This story first appeared on Modern Retail, Glossy’s sister publication covering retail’s transformation.
Young brands are continuing to invest in TikTok.
As the video sharing app builds out its e-commerce capabilities, startups are finding it to be a friendlier alternative to traditional social feeds like Instagram and Facebook. One recent example is sunscreen company Habit, which launched last summer. Compared to other platforms, Habit has found TikTok to be a cheaper, more effective channel to drive sales.
Habit began investing in TikTok marketing this past fall, and is already seeing healthy results. Habit said its revenue has increased by 300% month-over-month since it first started dabbling with paid TikTok advertising.
This past January, however, is when the brand hit the big times. The company experienced its first viral moment on TikTok when it posted a side-by-side comparison of sunscreen re-application — featuring, of course, its own product. The post has currently amassed 2.1 million views, and resulted in the brand’s SPF mist selling out within days. The product is currently still on backorder.
The viral moment convinced founder and CEO Tai Adaya to officially allocate the majority of the brand’s ad budget to its TikTok channel. “We were surprised it came in the middle of winter, when SPF sales are lower,” Adaya said. Over the last year, the brand posted a steady stream of organic TikTok content, but didn’t start focusing on paid ads until the end of 2020. “It’s great to know there is another tool in the box for digital marketing,” Adaya said, referring to the pricier Instagram, which has dominated DTC brands’ strategy in recent years. The four-person company, in fact, now has one employee dedicated specifically to all things TikTok.
For Habit, TikTok has proven to be an antidote to Instagram. Aside from the social network’s rising customer acquisition costs — cost-per-clicks average between $0.80 and can reach up to $3.00 — Instagram has made it harder for young companies to gain presence in recent years, said Adaya. “They seem to increasingly favor bigger brands,” she said, noting that startups on a tight budget are often at a disadvantage.
With this, Habit reduced its Facebook budget by 94% over the last two months, and will continue to allocate spending away from the platform. Other entrants, like audio drop-in app Clubhouse, also pose an exciting foray outside of traditional digital ads, said Adaya.
But one real advantage Facebook and Instagram have over other platforms is attribution and commerce features. At the same time, over the past year, TikTok has been busy building out shopping capabilities for retailers and brands that result in sales. For example, in November Habit began to directly work with TikTok’s commerce team and has since added new traffic and engagement tracking tools to its arsenal, and has been onboarded to the app’s paid ad portal.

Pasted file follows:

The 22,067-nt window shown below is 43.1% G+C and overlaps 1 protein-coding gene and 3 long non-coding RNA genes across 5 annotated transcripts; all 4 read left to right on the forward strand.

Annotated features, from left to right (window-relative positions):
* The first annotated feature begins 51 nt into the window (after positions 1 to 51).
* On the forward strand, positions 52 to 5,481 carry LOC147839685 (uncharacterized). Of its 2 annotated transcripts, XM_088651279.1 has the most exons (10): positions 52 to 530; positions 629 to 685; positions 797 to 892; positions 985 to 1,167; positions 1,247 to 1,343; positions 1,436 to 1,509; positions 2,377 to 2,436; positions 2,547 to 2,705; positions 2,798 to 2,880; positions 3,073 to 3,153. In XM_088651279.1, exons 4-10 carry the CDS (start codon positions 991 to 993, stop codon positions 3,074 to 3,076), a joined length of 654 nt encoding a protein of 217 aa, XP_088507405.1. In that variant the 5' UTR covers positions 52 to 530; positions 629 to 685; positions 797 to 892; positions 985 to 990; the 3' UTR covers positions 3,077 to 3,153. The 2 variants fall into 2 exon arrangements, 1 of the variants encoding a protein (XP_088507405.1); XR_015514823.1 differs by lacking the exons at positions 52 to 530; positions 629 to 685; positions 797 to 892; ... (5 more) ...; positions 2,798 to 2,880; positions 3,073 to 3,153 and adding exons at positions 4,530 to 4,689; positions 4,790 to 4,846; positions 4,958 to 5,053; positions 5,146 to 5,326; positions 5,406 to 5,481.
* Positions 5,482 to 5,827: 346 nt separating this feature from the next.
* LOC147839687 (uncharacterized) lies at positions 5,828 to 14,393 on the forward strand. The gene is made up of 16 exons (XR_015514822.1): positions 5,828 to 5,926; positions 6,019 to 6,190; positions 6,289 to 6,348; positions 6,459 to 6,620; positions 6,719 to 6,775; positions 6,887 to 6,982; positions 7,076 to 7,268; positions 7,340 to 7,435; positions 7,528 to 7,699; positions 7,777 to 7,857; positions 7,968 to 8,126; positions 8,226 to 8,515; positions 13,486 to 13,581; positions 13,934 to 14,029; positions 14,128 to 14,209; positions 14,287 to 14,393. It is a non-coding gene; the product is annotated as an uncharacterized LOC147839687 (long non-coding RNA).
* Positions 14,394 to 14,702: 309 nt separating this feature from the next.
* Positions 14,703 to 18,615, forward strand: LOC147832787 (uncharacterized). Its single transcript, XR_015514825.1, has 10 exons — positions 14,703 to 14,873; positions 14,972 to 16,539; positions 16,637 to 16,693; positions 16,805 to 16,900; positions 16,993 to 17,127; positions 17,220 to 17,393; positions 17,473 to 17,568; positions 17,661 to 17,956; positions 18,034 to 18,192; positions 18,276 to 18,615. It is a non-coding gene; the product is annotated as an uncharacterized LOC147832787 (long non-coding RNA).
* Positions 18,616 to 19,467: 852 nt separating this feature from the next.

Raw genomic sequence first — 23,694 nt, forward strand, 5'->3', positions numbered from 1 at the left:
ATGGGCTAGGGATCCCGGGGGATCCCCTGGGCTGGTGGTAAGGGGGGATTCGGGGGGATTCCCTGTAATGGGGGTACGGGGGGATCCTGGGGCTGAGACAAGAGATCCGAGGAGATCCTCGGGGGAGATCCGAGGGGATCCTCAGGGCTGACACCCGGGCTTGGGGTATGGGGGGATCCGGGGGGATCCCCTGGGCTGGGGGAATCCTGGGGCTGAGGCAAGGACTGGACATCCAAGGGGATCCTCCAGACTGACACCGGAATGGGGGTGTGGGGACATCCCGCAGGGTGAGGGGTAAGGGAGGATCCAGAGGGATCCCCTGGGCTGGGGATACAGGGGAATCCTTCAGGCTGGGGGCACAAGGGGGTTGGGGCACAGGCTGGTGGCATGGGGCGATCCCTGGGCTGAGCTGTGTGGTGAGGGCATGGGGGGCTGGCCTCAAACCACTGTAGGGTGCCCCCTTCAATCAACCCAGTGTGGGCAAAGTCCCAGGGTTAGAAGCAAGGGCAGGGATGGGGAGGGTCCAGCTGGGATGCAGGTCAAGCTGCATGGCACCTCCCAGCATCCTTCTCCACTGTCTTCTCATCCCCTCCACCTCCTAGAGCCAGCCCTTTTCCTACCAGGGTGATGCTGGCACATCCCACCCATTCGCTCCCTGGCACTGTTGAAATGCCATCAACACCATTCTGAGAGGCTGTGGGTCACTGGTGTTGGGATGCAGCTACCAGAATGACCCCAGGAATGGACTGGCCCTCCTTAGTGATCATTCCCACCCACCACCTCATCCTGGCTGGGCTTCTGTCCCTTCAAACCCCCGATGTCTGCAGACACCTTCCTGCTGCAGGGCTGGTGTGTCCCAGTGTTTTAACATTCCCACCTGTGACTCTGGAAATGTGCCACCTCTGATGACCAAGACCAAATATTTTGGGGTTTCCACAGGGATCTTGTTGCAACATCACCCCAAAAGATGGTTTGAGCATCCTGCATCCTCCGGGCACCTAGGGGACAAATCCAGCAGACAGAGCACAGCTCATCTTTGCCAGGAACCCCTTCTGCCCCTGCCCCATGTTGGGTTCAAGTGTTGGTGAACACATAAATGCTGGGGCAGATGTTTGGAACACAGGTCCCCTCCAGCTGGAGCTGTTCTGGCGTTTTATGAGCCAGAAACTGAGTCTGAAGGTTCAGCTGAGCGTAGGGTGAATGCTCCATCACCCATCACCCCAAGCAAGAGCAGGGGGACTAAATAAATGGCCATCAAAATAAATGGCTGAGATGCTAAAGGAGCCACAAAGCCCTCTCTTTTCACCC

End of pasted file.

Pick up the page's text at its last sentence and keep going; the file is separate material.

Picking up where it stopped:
However, there are also challenges with making TikTok a brand’s main social channel, Adaya said. “It’s harder to plan ahead, and you have to jump on trends in real time to successfully harness the audience,” she said. On the other hand, TikTok’s fast pace allows for “real time customer feedback,” including crowdsourcing requests for future products, Adaya said.
Evan Horowitz, CEO of creative agency Movers+Shaker, which works with brands like E.L.F. and Amazon Fashion on TikTok campaigns, said that while TikTok is an enticing channel to double down on, building community around the brand is still the best way to scale it over time. “Rather than obsess on creating viral hits, we recommend brands focus on using TikTok to build community and cultural relevance,” he said. This means consistent use over time, while also closely following and participating in the trends on the platform.
Katya Constantine, founder of marketing agency Digishopgirl Media, said TikTok is increasingly becoming an attractive channel for fashion and beauty clients. Like “food porn”, videos featuring skin care and beauty routines are much more likely to go viral on TikTok than other platforms, she said. “TikTok also produces significantly cheaper traffic, at four to five cents per click,” Constantine said.
However, she also cautioned that new brands shouldn’t fully abandon Facebook and Instagram yet, as it’s too early to rely on TikTok conversion alone. Constantine is still launching startup brands on Facebook, simply because it still has the biggest scale, she said.
Overall, the shift away from the homogenous Instagram is exciting, said Constantine. “It’s another digital tool we have in our arsenal beyond Facebook and Instagram.”